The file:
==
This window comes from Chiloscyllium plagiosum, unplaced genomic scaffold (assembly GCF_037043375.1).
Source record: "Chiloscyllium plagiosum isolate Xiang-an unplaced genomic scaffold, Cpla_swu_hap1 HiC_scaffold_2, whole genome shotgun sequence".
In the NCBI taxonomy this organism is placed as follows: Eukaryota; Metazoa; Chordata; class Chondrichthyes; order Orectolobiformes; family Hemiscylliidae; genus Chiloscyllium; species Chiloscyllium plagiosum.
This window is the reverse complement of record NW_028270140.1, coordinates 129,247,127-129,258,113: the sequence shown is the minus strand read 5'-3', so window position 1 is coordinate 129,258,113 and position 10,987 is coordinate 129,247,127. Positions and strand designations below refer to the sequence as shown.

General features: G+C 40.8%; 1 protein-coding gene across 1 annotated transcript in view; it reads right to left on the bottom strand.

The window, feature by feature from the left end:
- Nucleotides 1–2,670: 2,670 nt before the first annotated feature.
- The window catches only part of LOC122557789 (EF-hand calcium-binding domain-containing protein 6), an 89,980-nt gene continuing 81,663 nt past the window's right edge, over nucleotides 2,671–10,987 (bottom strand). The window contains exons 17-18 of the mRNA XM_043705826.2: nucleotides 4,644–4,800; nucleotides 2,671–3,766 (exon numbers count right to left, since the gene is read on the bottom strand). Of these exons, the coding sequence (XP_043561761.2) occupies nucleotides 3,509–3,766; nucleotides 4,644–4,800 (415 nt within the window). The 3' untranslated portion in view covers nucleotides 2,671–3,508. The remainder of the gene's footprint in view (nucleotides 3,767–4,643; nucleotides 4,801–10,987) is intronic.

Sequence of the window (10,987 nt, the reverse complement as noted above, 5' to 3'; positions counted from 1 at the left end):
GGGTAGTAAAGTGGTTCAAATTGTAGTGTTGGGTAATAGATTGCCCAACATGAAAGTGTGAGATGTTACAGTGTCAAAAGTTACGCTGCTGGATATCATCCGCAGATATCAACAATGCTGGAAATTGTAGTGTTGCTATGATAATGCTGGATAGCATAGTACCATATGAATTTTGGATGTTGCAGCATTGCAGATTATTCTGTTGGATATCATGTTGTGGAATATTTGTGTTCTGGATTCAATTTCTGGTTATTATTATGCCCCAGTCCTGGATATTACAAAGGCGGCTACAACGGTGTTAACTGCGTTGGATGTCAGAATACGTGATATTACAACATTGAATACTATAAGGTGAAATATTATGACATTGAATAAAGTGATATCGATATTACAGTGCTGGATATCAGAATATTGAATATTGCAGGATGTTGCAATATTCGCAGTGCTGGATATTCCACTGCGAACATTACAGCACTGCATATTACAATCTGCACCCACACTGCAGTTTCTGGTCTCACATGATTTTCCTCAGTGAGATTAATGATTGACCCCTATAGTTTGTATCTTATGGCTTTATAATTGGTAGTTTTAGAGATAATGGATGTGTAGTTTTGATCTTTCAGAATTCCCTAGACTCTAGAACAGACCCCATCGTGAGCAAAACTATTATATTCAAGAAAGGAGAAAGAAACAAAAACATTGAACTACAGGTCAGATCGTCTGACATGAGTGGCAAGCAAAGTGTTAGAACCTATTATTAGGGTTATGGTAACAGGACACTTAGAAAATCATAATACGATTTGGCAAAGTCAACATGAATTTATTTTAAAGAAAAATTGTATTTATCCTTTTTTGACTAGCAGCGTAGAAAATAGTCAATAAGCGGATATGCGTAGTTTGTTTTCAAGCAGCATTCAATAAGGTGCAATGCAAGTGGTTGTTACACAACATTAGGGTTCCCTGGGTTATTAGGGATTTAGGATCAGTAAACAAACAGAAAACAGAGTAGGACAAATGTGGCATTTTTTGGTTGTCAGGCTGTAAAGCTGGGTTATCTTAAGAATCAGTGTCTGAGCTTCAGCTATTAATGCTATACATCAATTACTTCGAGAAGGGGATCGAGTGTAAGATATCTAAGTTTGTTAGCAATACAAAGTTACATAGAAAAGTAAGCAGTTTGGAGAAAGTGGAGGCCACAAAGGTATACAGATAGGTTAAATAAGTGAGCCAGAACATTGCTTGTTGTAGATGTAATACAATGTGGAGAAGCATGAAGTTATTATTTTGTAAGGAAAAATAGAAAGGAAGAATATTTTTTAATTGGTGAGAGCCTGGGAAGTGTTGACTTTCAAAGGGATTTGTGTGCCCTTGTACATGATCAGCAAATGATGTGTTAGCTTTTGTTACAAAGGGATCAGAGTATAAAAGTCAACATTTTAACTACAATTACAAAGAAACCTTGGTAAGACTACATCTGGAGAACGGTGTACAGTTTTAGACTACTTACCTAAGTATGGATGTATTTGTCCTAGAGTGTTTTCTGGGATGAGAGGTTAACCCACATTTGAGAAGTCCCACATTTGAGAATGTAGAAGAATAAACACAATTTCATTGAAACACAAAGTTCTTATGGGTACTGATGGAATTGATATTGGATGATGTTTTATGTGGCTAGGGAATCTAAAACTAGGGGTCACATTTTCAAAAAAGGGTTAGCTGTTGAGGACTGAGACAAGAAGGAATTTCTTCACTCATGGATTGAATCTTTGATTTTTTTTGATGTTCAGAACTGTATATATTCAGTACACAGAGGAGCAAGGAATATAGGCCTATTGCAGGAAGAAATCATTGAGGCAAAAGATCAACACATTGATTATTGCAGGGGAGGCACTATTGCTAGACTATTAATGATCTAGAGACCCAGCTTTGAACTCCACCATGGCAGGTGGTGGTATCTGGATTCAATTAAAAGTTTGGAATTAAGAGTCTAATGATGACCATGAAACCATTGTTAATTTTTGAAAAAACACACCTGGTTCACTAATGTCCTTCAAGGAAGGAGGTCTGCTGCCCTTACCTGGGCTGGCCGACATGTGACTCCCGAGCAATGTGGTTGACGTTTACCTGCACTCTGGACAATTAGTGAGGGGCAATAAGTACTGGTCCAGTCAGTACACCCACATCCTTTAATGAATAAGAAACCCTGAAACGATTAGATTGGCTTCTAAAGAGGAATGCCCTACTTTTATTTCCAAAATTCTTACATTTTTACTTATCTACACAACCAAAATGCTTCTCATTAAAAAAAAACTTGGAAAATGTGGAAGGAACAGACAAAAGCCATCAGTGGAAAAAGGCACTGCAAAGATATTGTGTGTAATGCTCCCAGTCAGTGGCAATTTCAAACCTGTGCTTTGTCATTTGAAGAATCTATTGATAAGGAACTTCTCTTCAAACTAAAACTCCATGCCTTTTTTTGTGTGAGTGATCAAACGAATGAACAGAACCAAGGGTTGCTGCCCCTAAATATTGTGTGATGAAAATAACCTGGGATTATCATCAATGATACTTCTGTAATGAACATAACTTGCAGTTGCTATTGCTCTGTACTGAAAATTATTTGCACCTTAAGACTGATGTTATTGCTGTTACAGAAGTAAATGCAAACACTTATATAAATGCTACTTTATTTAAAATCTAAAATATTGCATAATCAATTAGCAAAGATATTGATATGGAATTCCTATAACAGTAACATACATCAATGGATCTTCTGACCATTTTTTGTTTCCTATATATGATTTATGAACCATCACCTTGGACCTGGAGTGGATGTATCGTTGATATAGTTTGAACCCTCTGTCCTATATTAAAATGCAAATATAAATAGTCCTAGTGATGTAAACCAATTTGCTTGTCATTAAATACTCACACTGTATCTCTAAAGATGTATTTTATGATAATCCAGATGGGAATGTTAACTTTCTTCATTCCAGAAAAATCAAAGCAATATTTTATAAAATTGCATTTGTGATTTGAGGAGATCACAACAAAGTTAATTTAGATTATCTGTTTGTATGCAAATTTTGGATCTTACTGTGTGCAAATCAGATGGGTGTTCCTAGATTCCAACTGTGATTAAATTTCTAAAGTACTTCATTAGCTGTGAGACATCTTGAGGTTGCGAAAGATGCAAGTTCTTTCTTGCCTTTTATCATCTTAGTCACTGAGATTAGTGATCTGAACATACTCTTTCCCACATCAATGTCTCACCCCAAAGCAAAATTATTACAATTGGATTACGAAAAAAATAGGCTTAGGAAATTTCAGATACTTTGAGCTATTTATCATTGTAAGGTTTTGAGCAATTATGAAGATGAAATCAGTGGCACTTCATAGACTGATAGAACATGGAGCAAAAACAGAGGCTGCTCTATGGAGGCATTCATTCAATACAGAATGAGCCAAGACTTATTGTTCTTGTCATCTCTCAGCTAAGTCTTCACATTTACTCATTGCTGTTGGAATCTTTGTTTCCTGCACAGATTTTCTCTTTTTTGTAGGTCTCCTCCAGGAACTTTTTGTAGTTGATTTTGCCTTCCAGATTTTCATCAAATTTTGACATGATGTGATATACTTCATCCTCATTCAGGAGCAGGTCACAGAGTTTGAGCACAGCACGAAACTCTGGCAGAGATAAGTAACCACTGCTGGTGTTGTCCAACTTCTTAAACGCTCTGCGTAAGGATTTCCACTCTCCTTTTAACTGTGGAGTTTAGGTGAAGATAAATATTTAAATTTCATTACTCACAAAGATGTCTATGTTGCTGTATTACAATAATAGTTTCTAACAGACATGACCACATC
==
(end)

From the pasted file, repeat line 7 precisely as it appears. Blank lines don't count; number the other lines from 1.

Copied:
- Nucleotides 1–2,670: 2,670 nt before the first annotated feature.